The Return of the Children

Neither the harps  nor  the  crowns  amused,  nor  the  cherubs' dove-winged races—
Holding  hands  forlornly  the  Children  wandered  beneath  the Dome,
Plucking the splendid robes  of the  passers-by,  and with pitiful  faces
Begging what Princes and Powers refused:—"Ah, please will you let us go home?"

Over the  jewelled floor, nigh weeping,  ran to  them Mary the Mother,
Kneeled  and  caressed and made promise  with  kisses,  and  drew them along to the gateway—
Yea, the all-iron unbribeable Door which Peter must guard and none other.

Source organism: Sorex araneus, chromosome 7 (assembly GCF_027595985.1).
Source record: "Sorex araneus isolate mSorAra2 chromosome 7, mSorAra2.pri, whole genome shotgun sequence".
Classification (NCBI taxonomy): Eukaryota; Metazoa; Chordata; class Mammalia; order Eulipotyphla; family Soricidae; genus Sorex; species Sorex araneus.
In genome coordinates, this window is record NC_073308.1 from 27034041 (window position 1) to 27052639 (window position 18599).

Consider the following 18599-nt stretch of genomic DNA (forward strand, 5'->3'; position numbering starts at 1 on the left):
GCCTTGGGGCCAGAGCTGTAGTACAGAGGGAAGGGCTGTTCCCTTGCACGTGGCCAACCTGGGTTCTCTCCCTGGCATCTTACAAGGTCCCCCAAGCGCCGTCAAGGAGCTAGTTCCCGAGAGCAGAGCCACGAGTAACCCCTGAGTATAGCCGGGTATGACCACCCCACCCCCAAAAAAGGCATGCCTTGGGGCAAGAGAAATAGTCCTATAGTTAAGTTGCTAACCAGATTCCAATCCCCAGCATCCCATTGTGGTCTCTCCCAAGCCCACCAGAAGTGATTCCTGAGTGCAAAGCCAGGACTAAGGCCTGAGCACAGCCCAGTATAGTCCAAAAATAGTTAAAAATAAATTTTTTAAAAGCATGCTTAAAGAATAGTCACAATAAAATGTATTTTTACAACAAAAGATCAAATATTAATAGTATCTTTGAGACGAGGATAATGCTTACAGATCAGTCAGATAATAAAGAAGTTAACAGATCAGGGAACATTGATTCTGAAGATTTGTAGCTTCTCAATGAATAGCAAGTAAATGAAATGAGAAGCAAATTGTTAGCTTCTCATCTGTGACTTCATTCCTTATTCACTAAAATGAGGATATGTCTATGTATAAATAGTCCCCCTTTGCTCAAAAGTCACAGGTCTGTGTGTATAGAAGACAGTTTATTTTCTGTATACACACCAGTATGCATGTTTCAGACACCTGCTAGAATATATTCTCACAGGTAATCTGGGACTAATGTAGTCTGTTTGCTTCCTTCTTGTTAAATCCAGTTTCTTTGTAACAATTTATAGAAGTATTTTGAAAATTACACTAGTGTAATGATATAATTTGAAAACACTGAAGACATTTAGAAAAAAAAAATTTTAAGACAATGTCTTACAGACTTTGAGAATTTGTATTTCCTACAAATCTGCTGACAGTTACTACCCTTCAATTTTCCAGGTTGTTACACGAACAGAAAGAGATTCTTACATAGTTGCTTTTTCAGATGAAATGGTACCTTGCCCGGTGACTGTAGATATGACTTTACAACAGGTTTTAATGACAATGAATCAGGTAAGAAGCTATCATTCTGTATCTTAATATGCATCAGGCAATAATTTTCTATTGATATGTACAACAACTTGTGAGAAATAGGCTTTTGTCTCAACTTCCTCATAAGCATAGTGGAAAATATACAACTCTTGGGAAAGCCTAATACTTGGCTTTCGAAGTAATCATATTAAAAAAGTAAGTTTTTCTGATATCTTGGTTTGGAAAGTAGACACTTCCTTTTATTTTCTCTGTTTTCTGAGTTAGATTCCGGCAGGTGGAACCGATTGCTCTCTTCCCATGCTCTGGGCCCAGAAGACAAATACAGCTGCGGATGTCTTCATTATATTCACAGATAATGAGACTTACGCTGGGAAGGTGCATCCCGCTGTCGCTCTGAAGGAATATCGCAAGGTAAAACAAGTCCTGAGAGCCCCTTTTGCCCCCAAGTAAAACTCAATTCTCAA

Straightway She took the Keys from his keeping, and opened and freed them straightway.

Then, to Her Son, Who had seen and smiled,  She said:  "On the night that I bore Thee,  
What didst Thou care for a love beyond mine or a heaven that was not my arm?
Didst Thou  push from the  nipple,  O  Child,  to  hear the  angels adore Thee
When we two lay in the breath of the kine?" And He said — "Thou hast done no harm."

So through the Void the Children ran homeward merrily hand in hand,
Looking neither to left nor right where the  breathless  Heavens stood  still.
And the Guards of the Void resheathed their swords, for they heard the Command:
"Shall I that have suffered the Children to come to Me hold them against their will? "